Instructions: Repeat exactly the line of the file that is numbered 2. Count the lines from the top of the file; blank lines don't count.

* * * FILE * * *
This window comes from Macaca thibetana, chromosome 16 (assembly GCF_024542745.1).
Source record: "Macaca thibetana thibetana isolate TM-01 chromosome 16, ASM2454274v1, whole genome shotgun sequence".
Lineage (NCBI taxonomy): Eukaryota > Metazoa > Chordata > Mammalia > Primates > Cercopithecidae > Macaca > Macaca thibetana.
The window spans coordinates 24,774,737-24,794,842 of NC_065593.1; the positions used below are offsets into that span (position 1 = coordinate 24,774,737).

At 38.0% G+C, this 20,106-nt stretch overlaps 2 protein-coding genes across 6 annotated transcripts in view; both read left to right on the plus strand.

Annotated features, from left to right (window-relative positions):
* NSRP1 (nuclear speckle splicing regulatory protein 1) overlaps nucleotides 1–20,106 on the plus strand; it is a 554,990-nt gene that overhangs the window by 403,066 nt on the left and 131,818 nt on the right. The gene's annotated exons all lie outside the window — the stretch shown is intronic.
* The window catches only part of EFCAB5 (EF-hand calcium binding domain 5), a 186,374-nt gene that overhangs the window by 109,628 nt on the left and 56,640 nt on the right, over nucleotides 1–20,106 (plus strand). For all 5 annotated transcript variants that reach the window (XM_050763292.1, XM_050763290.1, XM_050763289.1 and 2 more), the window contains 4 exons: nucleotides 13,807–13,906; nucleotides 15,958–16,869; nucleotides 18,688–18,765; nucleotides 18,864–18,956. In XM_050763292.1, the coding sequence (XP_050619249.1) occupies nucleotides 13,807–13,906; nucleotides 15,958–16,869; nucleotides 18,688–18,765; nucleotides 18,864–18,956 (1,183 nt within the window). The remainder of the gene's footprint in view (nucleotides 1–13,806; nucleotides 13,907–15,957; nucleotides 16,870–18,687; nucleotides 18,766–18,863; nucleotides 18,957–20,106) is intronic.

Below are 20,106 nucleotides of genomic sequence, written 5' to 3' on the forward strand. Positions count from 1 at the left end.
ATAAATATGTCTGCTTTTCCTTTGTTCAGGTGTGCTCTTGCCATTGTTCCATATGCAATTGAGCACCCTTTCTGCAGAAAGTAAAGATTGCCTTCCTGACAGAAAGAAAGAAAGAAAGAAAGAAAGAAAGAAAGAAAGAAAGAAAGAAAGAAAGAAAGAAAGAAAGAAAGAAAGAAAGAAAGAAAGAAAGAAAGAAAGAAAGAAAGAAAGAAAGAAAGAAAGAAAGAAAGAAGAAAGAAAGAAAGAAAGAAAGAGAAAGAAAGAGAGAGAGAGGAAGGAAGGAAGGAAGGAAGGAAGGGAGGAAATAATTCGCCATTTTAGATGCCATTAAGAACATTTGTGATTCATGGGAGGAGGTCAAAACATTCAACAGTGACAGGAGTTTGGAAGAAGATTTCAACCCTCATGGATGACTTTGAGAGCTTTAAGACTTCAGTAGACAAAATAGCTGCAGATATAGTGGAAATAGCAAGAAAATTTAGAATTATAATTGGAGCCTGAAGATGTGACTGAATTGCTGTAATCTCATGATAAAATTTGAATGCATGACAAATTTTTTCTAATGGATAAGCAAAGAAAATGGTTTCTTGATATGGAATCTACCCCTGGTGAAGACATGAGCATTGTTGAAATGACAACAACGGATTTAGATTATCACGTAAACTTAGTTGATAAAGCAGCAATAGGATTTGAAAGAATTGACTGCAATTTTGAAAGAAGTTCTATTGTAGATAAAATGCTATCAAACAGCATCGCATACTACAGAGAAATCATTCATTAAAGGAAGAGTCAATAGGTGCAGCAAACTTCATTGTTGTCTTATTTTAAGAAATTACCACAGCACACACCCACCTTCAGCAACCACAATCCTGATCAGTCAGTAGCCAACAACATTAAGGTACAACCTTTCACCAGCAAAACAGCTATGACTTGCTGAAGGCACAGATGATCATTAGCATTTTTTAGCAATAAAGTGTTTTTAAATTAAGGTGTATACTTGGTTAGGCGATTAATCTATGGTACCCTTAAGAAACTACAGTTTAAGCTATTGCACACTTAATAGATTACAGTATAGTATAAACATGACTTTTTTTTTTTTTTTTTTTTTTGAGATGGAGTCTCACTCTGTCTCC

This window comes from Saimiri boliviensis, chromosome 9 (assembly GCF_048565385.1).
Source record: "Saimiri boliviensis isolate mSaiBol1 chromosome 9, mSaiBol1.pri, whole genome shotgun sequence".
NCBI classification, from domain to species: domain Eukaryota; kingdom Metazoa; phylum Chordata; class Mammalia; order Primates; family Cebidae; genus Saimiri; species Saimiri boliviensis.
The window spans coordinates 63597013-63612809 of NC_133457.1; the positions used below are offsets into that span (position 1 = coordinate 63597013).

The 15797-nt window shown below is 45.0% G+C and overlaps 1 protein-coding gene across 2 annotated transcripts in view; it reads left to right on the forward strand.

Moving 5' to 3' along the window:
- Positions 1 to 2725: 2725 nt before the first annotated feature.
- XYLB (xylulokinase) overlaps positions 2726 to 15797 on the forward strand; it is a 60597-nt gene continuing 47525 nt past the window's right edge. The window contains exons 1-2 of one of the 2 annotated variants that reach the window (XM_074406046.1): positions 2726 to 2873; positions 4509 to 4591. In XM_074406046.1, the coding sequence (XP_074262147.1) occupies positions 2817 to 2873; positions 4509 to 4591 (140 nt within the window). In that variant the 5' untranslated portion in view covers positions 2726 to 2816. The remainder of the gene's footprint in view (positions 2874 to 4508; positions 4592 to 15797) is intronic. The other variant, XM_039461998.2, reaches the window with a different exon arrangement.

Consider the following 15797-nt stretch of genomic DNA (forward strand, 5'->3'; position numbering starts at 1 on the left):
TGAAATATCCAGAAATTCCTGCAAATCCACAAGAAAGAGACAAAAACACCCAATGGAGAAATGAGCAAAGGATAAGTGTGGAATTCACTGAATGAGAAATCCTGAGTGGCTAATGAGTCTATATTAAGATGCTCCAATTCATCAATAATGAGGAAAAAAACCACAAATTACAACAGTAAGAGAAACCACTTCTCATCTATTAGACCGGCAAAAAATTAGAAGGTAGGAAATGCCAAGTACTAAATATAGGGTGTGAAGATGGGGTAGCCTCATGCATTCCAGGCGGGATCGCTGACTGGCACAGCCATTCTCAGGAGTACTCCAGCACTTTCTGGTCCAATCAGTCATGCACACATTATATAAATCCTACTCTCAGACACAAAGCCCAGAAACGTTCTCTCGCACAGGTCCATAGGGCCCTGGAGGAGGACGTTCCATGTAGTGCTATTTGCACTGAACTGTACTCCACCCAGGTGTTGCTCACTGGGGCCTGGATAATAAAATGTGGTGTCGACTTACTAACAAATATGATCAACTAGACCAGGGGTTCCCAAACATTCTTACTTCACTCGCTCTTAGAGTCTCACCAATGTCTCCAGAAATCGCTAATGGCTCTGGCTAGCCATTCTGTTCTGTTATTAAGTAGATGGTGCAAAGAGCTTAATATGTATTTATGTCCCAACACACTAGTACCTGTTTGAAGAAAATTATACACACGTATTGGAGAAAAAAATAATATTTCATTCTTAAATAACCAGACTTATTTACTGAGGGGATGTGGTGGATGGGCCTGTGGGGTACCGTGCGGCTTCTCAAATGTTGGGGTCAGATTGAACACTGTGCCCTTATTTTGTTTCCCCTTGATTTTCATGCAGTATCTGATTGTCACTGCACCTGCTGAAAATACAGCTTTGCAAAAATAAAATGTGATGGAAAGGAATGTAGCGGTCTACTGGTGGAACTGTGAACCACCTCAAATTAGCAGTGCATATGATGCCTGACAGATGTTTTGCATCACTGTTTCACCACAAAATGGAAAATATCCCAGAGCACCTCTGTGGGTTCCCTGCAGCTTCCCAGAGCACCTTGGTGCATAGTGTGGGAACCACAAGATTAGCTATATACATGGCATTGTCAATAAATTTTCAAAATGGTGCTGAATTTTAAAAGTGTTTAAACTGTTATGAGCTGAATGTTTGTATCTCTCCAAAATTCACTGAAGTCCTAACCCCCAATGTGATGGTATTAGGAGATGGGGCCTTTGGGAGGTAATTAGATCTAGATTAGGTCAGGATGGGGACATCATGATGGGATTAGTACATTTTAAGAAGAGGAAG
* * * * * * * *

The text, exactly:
Source record: "Macaca thibetana thibetana isolate TM-01 chromosome 16, ASM2454274v1, whole genome shotgun sequence".